Questions we get often at Lantern Institute from prospective students are about the requirements for becoming a data scientist. More particularly, students from less technical and non-STEM (Science, Technology, Engineering, Mathematics) backgrounds are concerned how it will affect their pursuit of a career in the field of data science.

At first glance, a prospective student’s concern is quite reasonable. As expansive and continuously growing as the data science field is, it’s also a competitive one. Companies are constantly on the look-out for candidates with lots of potential that can bring value to their teams. That being said, someone with a background in computer science or engineering or statistics may not always be the best person for the job.

In this article we’ll address the apparent entry barrier for jobs in data science. And explore how anyone willing can pursue a successful career in fields of analytics and development.


Before we get into it, I want to briefly review what prospective students are likely to encounter when exploring the possibilities of a new career.

If you’re like most people, your exploration of a career path will likely include looking up the requirements for some job postings. How you go about it will vary from person to person but the result will be similar. You’ll find yourself on the careers page of a big tech firm like Amazon or Google. The positions listed there will state requirements such as MS/Ph.D in STEM, several years of related work experience and proficiency in various tools and languages.

For those without the listed degrees, this will be off-putting to say the least. Even those with the relevant degrees but lacking in experience will be demotivated by the lack of entry-level positions.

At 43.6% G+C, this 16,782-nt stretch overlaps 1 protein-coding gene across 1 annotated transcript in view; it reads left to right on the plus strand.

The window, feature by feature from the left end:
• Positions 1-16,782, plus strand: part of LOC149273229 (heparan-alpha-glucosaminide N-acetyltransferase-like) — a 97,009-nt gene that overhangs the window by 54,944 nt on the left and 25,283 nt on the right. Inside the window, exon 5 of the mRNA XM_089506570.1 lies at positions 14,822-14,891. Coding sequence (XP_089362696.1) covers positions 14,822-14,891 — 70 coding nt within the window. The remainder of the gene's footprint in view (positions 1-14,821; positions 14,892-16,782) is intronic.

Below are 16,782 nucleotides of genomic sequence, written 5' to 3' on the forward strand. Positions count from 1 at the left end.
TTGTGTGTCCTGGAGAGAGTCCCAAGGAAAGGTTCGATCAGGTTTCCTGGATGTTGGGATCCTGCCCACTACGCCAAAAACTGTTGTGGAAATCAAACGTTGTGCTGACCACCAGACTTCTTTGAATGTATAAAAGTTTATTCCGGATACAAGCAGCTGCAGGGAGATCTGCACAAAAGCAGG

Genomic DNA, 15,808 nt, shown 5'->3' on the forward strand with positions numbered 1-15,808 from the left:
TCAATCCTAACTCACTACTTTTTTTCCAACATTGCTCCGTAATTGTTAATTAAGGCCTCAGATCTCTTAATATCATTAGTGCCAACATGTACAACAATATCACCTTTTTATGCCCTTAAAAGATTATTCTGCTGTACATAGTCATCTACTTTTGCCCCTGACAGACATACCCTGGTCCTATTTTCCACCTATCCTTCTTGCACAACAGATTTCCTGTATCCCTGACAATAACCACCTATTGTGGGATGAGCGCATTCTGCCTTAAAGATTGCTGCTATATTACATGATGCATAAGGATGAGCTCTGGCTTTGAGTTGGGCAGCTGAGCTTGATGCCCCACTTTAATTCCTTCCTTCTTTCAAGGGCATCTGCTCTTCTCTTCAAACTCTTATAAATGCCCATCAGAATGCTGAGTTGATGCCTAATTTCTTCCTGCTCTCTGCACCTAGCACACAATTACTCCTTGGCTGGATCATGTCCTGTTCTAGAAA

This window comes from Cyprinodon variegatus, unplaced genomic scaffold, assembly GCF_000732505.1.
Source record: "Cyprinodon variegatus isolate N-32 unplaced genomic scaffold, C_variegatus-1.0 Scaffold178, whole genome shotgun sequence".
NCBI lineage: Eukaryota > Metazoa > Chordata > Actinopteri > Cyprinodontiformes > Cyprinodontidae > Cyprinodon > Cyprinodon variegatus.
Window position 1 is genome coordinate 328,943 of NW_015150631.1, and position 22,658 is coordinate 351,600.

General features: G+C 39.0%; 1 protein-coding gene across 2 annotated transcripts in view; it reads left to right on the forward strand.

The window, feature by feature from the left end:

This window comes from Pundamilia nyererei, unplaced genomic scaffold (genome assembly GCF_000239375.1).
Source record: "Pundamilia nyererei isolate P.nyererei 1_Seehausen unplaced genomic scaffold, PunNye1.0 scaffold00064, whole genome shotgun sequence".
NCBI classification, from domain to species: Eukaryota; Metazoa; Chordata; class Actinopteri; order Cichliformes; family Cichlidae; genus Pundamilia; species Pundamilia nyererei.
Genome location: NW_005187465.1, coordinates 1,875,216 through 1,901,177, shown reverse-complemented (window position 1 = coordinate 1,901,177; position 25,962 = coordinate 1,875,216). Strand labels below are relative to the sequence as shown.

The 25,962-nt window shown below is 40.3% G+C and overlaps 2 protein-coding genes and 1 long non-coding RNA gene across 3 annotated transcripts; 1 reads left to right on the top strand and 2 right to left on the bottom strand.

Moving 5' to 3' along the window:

There is a reason for the high entry barrier for these positions. The biggest tech firms get applications from the most competitive candidates. Thus they have the option to be more demanding and selective. By setting your sights on those companies you’re already aiming too high and getting a skewed view of the industry.

As will become clear through the next sections, there is a better way of exploring your options. Ones that play to your strengths and use your background to your advantage.


Here’s a short interlude to bring you some numbers to back up what we’re discussing. This should also give a new quantifier for how the field stacks up.

We find out statistics in an article written by Chris Lindner for Indeed Engineering. The article discusses the levels of education, fields of study, and prior job titles of candidates applying to data science roles. The analysis is fueled by data collected by Indeed, the employment website where companies can list jobs.

As expected, the first graph shows that the majority of data scientists have advanced degrees. However, that is not the rule. Almost 5% only have a diploma and 20% have a Bachelors.

Graphs showing a breakdown of data scientists’ backgrounds. [Source: Indeed Engineering]

Secondly, and more interestingly, is the breakdown of the fields of study for data scientists. The results are quite diverse. The non-STEM fields make up over 30% (or 15% depending on how you categorize business majors).

Lastly we look at the prior job titles of data science candidates. We see from this that many entering the data science field transition from other fields or academia.

Reviewing and combining these data two things become quite clear. The majority of data scientists come from higher education and STEM backgrounds (unsurprisingly). And, a considerable portion don’t.